The UK is not fully prepared to secure its borders in the event of a no-deal Brexit, the National Audit Office (NAO) has warned.
The government faces a race against time to replace critical IT systems, recruit sufficient Border Force staff and build new infrastructure to track goods, according to a report from the spending watchdog.
Organised criminals will be quick to exploit weaknesses or gaps in border enforcement, the NAO says. Coupled with the potential loss of cross-border EU law enforcement cooperation and tools, its report warns a no-deal Brexit could create new risks and undermine national security.
Sir Amyas Morse, the head of the NAO, said: “Government has openly accepted the border will be sub-optimal if there is no deal with the EU on 29 March 2019.
“It is not clear what sub-optimal means in practice, or how long this will last.
“But what is clear is that businesses and individuals who are reliant on the border running smoothly will pay the price.” The report reveals that 11 of 12 critical systems that need to be replaced or changed to manage the border are at risk of not being delivered on time and to acceptable quality.
Infrastructure needed to track and physically examine goods cannot be built before March 2019 when the UK leaves the EU, the NAO has found, meaning the UK will not be able to enforce its customs regime and safety regulations at the border on day one.
A Border Force target of deploying 581 staff by Brexit day is at “significant risk” of being missed because of the length of time it takes to recruit and train officers.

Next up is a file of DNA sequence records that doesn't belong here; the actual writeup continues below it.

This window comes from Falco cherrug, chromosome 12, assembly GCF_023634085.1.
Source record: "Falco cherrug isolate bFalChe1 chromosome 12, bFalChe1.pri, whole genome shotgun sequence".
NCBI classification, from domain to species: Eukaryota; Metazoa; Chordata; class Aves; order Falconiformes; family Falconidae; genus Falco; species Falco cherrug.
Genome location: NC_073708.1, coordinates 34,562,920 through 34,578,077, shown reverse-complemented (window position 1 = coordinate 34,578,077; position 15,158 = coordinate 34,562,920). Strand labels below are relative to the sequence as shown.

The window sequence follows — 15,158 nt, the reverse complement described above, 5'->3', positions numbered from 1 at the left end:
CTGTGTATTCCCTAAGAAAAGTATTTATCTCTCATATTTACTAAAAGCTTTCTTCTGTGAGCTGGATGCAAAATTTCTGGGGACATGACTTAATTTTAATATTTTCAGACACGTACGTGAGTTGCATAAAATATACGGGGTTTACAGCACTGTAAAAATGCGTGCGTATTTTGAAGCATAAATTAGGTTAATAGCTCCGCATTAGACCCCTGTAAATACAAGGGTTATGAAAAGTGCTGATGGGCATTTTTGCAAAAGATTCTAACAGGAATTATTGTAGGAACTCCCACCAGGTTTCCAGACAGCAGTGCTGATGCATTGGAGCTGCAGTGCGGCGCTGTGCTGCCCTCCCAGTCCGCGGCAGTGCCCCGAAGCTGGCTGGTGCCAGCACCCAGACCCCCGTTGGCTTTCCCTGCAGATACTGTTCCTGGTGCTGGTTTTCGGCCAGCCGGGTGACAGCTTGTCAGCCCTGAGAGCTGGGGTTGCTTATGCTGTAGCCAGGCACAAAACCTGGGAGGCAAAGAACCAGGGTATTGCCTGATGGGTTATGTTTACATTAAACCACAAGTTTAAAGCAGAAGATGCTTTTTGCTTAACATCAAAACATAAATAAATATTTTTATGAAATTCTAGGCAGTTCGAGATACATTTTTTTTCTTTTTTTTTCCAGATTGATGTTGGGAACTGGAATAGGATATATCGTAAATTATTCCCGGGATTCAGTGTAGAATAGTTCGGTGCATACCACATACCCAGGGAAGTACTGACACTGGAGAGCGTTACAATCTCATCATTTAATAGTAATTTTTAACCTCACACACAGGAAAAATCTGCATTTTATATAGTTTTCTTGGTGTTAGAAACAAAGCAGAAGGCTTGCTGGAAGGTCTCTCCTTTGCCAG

Meg Hillier, who chairs the Commons Public Accounts Committee, said: “The NAO’s latest work on the UK border shows the slow progress made on preparations.
“Infrastructure at our borders will not be in place in the event of a no-deal and there is a real danger that systems will not be ready.”
It emerged earlier this month that a major motorway in Kent would be closed overnight on a regular basis in the run up to Christmas to prepare it for use as a lorry park in the event of a no-deal Brexit.
The sudden closures affecting the M26 sparked anger from local MP Tom Tugendhat, who said he had not been informed of the plan to accommodate cross-Channel goods traffic.
Meanwhile, the government launched a procurement exercise worth tens of millions of pounds to secure extra storage capacity for a stockpile of medicines in the event of a no deal Brexit.
It came as the Health Committee was told there are no storage facilities at British ports for medecines that need to be chilled.